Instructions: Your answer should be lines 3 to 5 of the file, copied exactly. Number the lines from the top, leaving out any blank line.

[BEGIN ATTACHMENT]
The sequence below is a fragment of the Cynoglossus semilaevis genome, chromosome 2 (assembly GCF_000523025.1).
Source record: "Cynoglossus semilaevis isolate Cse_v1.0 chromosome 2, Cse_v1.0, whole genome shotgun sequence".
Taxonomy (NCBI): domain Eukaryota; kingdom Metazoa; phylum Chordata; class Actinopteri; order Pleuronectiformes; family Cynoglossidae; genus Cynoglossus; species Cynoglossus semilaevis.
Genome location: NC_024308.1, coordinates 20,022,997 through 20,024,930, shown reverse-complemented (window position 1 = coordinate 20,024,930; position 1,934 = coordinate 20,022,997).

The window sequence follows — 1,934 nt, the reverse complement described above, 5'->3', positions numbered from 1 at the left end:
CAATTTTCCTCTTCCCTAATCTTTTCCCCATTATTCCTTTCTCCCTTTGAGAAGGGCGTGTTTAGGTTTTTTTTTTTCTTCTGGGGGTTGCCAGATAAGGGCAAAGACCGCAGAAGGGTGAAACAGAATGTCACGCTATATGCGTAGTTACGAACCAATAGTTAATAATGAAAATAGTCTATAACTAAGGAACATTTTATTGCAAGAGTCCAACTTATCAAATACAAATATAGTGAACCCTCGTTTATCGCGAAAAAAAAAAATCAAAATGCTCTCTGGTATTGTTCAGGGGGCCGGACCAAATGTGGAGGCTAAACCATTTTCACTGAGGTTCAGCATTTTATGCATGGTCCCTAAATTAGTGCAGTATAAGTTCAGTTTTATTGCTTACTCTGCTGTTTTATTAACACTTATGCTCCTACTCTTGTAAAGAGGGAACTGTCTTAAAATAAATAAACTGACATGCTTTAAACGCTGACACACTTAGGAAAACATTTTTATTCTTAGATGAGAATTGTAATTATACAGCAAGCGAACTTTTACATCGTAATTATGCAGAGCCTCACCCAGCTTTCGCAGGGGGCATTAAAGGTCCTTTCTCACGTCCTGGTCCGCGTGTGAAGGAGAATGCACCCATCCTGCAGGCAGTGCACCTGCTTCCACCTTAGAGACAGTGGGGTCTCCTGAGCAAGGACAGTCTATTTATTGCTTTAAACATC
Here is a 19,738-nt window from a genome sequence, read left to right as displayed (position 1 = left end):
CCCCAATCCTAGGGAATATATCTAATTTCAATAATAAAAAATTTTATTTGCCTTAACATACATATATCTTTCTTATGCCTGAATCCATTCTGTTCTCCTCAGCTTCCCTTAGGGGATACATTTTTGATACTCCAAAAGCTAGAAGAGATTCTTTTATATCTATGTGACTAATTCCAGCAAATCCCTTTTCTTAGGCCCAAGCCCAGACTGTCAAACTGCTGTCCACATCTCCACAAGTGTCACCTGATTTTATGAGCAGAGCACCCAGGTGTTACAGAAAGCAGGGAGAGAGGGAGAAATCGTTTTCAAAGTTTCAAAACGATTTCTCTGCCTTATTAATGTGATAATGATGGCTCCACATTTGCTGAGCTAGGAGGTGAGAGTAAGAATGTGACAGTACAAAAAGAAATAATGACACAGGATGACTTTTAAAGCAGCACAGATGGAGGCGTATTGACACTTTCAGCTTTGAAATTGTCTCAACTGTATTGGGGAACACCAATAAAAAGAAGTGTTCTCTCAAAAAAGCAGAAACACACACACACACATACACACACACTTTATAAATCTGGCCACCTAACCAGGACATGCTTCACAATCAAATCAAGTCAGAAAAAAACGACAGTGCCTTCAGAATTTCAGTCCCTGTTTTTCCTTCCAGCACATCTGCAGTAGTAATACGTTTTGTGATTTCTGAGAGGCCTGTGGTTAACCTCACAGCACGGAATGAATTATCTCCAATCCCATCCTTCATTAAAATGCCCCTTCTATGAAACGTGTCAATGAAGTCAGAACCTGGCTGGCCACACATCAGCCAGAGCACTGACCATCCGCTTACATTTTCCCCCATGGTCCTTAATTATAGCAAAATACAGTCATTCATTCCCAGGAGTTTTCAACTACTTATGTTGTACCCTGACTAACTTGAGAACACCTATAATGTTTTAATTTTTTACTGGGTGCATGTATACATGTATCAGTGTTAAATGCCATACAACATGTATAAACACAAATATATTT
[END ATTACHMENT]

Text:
Taxonomy (NCBI): domain Eukaryota; kingdom Metazoa; phylum Chordata; class Actinopteri; order Pleuronectiformes; family Cynoglossidae; genus Cynoglossus; species Cynoglossus semilaevis.
Genome location: NC_024308.1, coordinates 20,022,997 through 20,024,930, shown reverse-complemented (window position 1 = coordinate 20,024,930; position 1,934 = coordinate 20,022,997).

The window sequence follows — 1,934 nt, the reverse complement described above, 5'->3', positions numbered from 1 at the left end: